Hyundai says that the Santa Fe’s folding rear seatbacks are split 60/40, but they’re really selling themselves short because the folding center pass-through is large enough to be considered a 40/20/40 configuration. The setup allows a great deal more flexibility for passengers and cargo, while those in back will enjoy sharing window seats, especially if equipped with rear seat heaters, as was the case with my tester. Just the throw the skis down the middle and let everyone warm up on the way home; it doesn’t get much better than that. Additionally, under the cargo floor is a massive sectioned storage compartment for hiding valuables from prying eyes, another Santa Fe Sport bonus, while there’s no shortage of luggage space above with 35.4 cubic feet of volume behind those super-flexible rear seatbacks or 71.5 cubic feet available when they’re folded down.
For summer trips that include towing a trailer the Santa Fe Sport comes standard with a 2,000-lb tow rating, which gets upgraded to 3,500 lbs in 2.0T trim. Those who need to tow bigger loads can also opt for the Santa Fe XL that can manage up to 5,000-lb loads, not to mention more cargo capacity, but that’s another review for another time.
Either way the Santa Fe is wonderfully comfortable front and back, with excellent head, shoulder, hip and legroom. As noted, my tester’s rear seat heaters are a particularly nice upgrade for smaller folks in the family that always feel like their missing out (or two couples getting away from those smaller folks), as are the B-pillar mounted HVAC vents.
Even when completely loaded up with family and gear the Santa Fe Sport 2.0T delivers strong performance off the line, its twin-scroll turbocharged, 16-valve, DOHC, direct-injection 2.0-liter four-cylinder with dual-continual variable valve timing capable of 265 horsepower and 269 lb-ft of torque, my tester’s all-wheel drive fed through a six-speed automatic transmission with Hyundai’s Shiftronic manual mode holding gears when pushing it through corners.
If driven more moderately the Santa Fe Sport 2.0T is capable of achieving a very thrifty 18 mpg city, 24 highway and 21 combined with AWD or if you don’t need cold weather traction you can save more fuel with FWD, that model’s rating being 19 mpg city, 27 highway and 22 combined, which isn’t quite as good as the 190 horsepower base 2.4-liter engine’s 20 city, 27 highway and 23 combined with FWD, although it beats that model’s 19, 25 and 21 with AWD, while it’s also great compared to rival V6-powered SUVs with similar output. This is just another area where Hyundai has a lead over its Japanese rivals, as they all require a move up to big thirsty V6 engines to extract the same level of performance.
Speaking of fuel-efficiency, the Santa Fe’s AWD system sends 100 percent of engine torque to the front wheels to save fuel unless wheel slippage occurs, at which point up to 50 percent is automatically allocated to the wheels in the rear. A driver-selectable AWD lock button designates a pre-set torque-split when encountering extremely slippery situations or tackling the wild, something the Santa Fe is quite capable of as long as you don’t wander too far into Hummer territory. Back on the road, the Santa Fe’s AWD system is a class above some competitors due to Active Cornering Control (ACC), a technology that automatically redirects power to the wheels with the most traction, while a torque-vectoring effect occurs as the system automatically adds brake pressure to the inside rear wheel while simultaneously adding torque to the outside rear wheel,a process that reduces understeer and improves overall handling and feel.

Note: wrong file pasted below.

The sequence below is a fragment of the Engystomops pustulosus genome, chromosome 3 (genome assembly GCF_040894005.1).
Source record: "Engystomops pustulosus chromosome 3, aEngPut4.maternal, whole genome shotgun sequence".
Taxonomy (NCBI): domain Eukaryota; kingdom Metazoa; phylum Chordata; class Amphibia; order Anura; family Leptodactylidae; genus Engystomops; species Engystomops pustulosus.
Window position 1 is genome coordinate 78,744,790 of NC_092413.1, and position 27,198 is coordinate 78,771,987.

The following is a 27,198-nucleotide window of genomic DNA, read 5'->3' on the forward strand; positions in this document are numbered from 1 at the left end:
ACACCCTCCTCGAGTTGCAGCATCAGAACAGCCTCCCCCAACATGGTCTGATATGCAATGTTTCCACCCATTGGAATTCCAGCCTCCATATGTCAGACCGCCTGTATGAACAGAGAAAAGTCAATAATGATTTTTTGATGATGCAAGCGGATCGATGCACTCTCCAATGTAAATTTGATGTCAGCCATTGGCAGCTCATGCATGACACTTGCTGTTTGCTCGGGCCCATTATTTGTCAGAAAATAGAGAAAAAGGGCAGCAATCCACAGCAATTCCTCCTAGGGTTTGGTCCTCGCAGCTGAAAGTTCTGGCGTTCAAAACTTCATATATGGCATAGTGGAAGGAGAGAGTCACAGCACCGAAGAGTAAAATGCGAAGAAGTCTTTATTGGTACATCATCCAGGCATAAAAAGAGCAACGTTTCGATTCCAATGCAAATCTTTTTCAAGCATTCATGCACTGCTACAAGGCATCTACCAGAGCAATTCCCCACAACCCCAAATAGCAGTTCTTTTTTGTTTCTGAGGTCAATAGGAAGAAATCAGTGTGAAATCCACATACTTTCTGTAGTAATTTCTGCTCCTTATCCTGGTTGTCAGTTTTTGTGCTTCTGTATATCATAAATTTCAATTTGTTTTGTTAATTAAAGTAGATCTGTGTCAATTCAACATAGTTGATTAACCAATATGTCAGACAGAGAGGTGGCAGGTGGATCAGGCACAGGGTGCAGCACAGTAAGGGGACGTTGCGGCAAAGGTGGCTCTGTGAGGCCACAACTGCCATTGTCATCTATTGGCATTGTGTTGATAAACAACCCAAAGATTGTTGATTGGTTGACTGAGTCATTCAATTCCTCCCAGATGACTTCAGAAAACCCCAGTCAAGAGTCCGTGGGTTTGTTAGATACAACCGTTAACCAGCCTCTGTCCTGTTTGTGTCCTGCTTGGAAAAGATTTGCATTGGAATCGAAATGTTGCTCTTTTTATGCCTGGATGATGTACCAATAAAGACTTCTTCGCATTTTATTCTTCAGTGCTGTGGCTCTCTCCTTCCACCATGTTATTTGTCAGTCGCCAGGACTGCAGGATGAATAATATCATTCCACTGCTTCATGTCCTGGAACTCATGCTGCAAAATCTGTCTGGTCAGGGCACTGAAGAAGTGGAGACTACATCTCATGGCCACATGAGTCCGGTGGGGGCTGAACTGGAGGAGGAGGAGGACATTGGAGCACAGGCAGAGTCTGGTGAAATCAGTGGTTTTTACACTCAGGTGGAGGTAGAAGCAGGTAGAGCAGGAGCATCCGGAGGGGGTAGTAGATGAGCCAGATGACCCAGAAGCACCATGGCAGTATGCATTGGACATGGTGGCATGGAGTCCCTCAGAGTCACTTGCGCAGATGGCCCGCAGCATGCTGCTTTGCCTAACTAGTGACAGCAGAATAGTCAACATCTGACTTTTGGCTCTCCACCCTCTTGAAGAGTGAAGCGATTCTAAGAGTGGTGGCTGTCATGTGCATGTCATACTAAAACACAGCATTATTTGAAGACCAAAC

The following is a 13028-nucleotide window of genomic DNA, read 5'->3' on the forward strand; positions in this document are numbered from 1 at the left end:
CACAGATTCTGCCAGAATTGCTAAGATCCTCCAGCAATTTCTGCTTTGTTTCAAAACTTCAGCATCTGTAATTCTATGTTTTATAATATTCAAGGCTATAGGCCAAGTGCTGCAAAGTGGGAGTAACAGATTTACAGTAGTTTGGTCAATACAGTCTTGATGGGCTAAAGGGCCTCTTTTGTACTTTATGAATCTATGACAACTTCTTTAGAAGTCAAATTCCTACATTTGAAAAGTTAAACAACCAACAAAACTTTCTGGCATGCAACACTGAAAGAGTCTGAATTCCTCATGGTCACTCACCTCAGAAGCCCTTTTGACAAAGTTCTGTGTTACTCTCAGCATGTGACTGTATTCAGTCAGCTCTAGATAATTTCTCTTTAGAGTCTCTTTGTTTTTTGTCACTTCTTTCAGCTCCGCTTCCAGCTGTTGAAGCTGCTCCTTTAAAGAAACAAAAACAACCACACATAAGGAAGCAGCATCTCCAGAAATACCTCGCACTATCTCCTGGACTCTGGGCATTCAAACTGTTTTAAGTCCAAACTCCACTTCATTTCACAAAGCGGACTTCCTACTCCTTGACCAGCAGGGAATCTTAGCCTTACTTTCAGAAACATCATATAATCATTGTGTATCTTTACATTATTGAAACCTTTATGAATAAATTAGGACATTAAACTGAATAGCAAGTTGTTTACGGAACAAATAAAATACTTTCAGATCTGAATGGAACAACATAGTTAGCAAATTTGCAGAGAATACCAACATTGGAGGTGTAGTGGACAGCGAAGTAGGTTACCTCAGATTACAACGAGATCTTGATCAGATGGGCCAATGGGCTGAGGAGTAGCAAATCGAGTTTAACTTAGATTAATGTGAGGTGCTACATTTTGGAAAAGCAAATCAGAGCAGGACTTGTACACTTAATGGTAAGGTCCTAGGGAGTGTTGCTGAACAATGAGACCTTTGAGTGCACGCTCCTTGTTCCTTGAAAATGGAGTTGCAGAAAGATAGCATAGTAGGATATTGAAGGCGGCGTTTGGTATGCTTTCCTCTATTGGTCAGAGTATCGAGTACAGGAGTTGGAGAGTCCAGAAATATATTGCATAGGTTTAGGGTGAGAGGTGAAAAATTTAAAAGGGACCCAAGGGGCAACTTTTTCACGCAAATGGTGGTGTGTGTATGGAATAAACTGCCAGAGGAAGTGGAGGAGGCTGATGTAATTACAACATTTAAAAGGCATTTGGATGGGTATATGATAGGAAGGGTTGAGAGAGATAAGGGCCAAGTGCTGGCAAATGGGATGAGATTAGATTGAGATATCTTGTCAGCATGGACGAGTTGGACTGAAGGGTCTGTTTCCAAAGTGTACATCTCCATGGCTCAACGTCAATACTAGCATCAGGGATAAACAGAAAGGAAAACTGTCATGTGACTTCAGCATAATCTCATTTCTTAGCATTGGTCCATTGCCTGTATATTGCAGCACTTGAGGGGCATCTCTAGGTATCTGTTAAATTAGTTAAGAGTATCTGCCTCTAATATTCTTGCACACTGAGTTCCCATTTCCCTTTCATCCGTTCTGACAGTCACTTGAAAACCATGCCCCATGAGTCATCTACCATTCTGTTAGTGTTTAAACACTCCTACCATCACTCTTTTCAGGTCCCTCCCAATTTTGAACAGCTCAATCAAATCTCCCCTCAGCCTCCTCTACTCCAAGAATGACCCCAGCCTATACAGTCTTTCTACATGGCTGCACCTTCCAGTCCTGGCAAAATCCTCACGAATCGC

Another Santa Fe bonus is Driver Selectable Steering, a feature that offers up three distinct operating modes including Comfort, Normal and Sport, with the latter being my personal preference. Together with the SUV’s fully independent suspension that includes a MacPherson strut/multi-link and stabilizer bar setup front and back, it always felt totally connected to the road while amply comfortable over rough pavement. Braking is good too, the Santa Fe coming standard with ABS-enhanced four-wheel discs incorporating electronic brake-force distribution and emergency brake assist, while the safety suite also includes traction and stability control, vehicle stability management, downhill brake control, hill start assist, tire pressure monitoring, plus seven total airbags including a driver’s knee blocker.
Everything I’ve mentioned is fully backed by a comprehensive warranty that’s good for 10 years or 100,000 miles, and a powertrain warranty that covers it for five years or 60,000 miles, which as you’ll likely know is considerably longer than most automakers offer for their warranties.
What’s not to like? The only negative I can point to is a very small infotainment system in lower trims, something I’m quite certain Hyundai will rectify with the upcoming fourth-generation Santa Fe replacement expected sometime in 2016, but if you really must have big screen center stack graphics and can’t wait until the 2017 model, I recommend stepping up to the Tech package I tested here.
Truly, my 2016 Santa Fe Sport 2.0T AWD tester was wonderful in every respect, easily proving why it continues to be such a strong seller. So do yourself a favor and listen to that audience when you’re ready to buy a mid-size CUV or trade in the one you already have. With respect to the Santa Fe, all those buyers are spot on.
Story credits: Trevor Hofmann, American Auto Press; Photo credits: Karen Tuggay, American Auto Press; Copyright: American Auto Press Inc.